tion was only temporary; she only
assumed it until she eouid find some
other way to make a living. Mrs. Jones
was very sweet and kind, kinder than
any one she had lived with during the
year. She really had something to be
thankful for.
Feeling that she must not indulge in
repining on such a day, Polly summoned
her brightest thoughts, and even a dim
ple or two peeped out as she thought of
that happy morning over the pies, and
ot her absurd mistake a year ago.
" I suppose he and Melissa are mar
ried long since. Oh I if I could only
hear him speak once more!"
The morning slipped away, and Polly
was surprised when she heard them
coming home from church.
Again she was making pumpkin pies.
Mrs. Jones had said: Oh! do you
make good old-fashioned pumpkin pies?
Mr. Jones thinks there is nothing more
nelicious, and I know he would like to
have some."
80 now the new cook stood beside the
table witli her curls tucked under a
somewhat coquettish little cap. a long,
demure apron on, and her sleeves rolled
up. Presently she heard steps and
laughing voices in the passage, the door
opened, and she looked up surprisni,
with her sifter in her hands. Mrs.
Jones was holding her long velvet skirt
around her, and saying: " Tom is such
a goose; he thinks nobody ever had
such a house, and he will drag you from
garret to cellar. I hope you don't
Receiving no answer, she turned and
looked at lier guest. lie was standing in
front of Polly, who, erimson and trem
bling. was letting the dour dribble down
on the floor. " Can It be possible!" lie
said, huskily; ' ran it be possible that I
have found you! Oh Polly! thank
heaven, I have found you! I had almost
lost hope." And right there, before the
astonished eyes of Mr. and Mrs. Jones,
the floury arms of their new cook went
round the minister's neck, and she was
cobbing on his immaculate coat. " Hut
aren't you ra irried to MelissaP" came
from the depths of thecoat. The minis
ter smiled at this well-timed question.
"I hare never contemplated such a
thing for a moment," he answered; " I
have never loved any one but you, Polly:
since the morning I overheard your
aunt abusing you, nnd I caused you to
put pepper in the pies. You bore it
a.l so meekly nnd patiently that,
though I had only admired you before,
I loved you from that moment."
" Isn't it the most romantic thing you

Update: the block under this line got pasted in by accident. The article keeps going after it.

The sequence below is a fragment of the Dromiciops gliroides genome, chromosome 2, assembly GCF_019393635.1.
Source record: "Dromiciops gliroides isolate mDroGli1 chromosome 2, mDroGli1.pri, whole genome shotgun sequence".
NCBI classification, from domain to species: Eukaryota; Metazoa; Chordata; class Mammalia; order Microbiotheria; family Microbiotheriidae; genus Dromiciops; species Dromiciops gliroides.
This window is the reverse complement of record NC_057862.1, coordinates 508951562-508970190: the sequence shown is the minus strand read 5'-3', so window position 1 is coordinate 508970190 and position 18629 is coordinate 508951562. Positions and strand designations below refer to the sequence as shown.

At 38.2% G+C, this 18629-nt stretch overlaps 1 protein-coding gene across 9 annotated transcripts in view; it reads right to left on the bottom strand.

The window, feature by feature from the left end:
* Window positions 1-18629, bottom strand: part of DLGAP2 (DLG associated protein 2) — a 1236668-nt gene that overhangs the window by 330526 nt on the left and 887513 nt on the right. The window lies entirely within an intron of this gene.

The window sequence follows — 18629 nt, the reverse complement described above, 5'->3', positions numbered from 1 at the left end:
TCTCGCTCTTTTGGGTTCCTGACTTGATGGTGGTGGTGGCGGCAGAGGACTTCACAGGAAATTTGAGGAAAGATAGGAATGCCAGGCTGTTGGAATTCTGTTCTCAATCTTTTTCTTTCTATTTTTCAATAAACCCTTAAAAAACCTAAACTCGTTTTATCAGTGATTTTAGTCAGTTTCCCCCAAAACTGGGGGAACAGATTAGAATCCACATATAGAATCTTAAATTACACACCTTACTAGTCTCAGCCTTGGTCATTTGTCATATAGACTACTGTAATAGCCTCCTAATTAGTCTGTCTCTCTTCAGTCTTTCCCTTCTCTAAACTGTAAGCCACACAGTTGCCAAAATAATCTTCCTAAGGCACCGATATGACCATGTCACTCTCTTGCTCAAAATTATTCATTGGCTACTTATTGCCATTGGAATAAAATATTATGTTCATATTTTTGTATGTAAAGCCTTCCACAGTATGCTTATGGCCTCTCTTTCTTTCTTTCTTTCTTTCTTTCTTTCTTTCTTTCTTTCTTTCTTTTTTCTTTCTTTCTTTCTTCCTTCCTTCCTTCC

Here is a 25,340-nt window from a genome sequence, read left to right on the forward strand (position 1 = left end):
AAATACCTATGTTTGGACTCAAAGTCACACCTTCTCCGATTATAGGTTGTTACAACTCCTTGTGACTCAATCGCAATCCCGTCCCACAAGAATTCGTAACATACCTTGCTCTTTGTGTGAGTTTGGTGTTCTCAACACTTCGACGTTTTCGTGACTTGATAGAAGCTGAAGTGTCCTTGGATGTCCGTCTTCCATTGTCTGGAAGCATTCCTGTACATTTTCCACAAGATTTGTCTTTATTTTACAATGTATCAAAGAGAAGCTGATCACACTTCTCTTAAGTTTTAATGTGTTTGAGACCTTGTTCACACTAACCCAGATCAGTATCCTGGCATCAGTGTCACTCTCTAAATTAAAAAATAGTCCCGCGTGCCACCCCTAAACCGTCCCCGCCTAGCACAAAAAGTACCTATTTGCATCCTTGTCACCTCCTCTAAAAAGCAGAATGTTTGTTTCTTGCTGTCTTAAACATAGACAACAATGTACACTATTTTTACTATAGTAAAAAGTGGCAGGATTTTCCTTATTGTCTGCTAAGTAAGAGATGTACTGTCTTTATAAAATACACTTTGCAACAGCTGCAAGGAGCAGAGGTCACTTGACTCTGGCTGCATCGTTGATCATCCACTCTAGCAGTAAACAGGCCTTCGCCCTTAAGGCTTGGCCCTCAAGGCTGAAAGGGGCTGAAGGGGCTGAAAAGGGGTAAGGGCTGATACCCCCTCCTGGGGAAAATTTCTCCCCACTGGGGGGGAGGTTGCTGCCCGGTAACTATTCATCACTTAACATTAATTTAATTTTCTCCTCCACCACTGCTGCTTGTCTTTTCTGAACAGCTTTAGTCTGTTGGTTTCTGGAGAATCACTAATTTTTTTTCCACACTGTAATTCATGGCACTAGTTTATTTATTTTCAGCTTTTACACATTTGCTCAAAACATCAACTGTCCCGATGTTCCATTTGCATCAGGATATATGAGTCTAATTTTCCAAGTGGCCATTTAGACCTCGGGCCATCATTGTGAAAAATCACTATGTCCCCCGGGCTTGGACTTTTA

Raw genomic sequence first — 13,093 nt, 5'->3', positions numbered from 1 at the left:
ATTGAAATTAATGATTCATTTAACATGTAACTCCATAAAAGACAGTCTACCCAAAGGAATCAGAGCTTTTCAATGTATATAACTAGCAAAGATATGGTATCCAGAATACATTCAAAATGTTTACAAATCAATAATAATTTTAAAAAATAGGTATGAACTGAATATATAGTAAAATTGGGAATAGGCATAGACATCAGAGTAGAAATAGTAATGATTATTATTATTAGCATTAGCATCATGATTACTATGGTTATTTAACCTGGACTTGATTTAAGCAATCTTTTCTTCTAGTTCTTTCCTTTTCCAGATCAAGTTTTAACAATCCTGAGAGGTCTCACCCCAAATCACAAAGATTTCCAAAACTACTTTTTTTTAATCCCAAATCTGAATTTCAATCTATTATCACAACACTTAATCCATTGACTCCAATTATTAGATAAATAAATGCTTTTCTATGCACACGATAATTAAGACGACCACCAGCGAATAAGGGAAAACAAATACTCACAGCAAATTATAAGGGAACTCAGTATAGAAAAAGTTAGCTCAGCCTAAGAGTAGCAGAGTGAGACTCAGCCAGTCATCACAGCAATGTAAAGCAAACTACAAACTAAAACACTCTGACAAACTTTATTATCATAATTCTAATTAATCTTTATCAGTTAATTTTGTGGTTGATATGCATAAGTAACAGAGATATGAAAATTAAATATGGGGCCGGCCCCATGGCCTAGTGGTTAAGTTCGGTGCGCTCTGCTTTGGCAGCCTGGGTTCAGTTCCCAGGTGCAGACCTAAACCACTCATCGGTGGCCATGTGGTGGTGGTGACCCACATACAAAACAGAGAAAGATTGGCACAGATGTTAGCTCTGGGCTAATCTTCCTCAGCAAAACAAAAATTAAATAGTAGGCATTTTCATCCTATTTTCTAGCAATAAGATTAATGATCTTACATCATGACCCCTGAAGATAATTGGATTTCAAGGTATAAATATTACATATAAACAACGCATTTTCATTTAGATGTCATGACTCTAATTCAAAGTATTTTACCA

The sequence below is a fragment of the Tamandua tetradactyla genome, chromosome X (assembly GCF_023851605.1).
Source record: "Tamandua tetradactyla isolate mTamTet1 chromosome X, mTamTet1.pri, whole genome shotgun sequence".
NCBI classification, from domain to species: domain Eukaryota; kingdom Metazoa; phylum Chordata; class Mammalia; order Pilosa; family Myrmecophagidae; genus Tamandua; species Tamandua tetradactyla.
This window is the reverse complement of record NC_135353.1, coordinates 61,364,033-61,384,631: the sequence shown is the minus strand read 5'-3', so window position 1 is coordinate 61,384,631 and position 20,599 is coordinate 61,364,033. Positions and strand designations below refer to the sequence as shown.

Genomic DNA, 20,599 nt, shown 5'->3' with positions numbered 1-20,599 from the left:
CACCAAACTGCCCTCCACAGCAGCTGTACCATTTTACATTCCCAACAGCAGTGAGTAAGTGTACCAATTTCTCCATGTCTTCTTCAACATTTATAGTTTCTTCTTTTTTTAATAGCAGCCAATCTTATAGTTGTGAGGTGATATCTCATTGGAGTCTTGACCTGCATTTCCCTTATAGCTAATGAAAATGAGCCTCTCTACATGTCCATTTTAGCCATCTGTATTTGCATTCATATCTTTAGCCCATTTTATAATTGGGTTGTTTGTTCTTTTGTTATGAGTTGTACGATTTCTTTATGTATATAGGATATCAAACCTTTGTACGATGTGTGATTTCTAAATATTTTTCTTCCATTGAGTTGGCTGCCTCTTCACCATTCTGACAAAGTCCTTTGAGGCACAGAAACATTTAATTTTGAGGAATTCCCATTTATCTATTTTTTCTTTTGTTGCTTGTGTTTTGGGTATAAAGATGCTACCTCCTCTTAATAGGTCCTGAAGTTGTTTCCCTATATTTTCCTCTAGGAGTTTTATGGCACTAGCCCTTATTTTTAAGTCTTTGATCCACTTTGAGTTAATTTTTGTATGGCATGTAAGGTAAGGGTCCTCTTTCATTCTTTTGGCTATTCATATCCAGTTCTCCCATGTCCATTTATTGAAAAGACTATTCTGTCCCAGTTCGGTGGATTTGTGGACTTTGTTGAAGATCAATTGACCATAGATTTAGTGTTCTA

ever heard of?" said little Mrs. Jones
that night to her husband. "Just
think of our cook marrying Frank," and
she laughed gleeftilly. "But site was
alway such a darling, I felt like kissing
her the first time I ever saw hor. She
shall be married from here, and the
parsonage is ever so much handsomer
than this house."
" I think it is the most charming
thing that ever occurred "
Tom, selfish man, made a wry face—
" I can t say I am altogether delighted.
Some other woman might have suited
Frank just as well, and 1 am afraid we
shall never find nnothcr cook who can
make sucli glorious pumpkin pies."
Cuban and the Cubans.
A New York paper says: Cuba is
once more in a state of insurrection.
The Kvcr-fuithful Isle, the name applied
to it.is as ironical as any name could lie,
considering that Cuba hns been in
almost continuous rebellion against the
mother country for the last thirty or
forty years. It was originally so-called
because in the first quarter of this cen
tury every continental part of Spanish
America threw ofl its allegiance and es
tablished its Independence; but Cuba, |
along with Puerto Principe, remained
loyal, ami profited by its loyalty; for
when the old Spaniards were expelled
from the main land, many of them j
naturally took refuge in that island, and
benefited it by their energy, skill and j
capital. During this generation, how
ever, the Cubans have been actively and
lllUlllf llllj disloyal, and Spain is di
reetly responsible for their disloyalty.
The present population is about 1,500,-
000, of whom some 750,000 are whites,
38,000 Chinese and Hindoo coolies, and
050,000 negroes, or of negro origin. Of
the whites, some <IOO,OOO are (Tech's, or
natives of the island, while 110,000 to
150,000 are natives of Spain, called pe
ninsulares. Although of the same
stock, the difference between the Creoles
and peninsulares is so very great as to
be oliscrvable at a glance, as visitors to
Havana must have noticed. The pe
ninsulares are vigorous, energetic and
aggressive. These, mainly from north
eastern parts of Spain, go to Cubs as
traders and mechnnioe, and ( htain most
of the employment and wealth of the
island. Though largely in the min
ority, they, from natural causes and the
favor of Spain, control the government
of the island, which has been, and is
scandalously unjust. They treat the
ereoles 'with undisguised contempt, and
are most cor lially hated in turn by the
weaker race, who are always proclaim
ing the doctrine of "Cuba for the Cu
bans," and are most anxious to get rid,
at any price, of ilie adventurers ever
preying on their substance. The ereoles
are ready at any time to join witli the
negroes, whether free or bond, to oppose
the Spaniards, counted as their oppres
sors and natural foes, which they really
are. Since the close of our civil war
the Cuban sugar trade has vastly in
creased; the quantity recently exported
having been valued at from $0.000,000 to
$100,000,000 annually, three-quarters of
it coining to this country. This is due
not to the enterprise of the inhabitants
or the excellence of the government,
hut to the great demand for sugar from
the United States. Spain has always
drawn heavily on Cuba,which has regu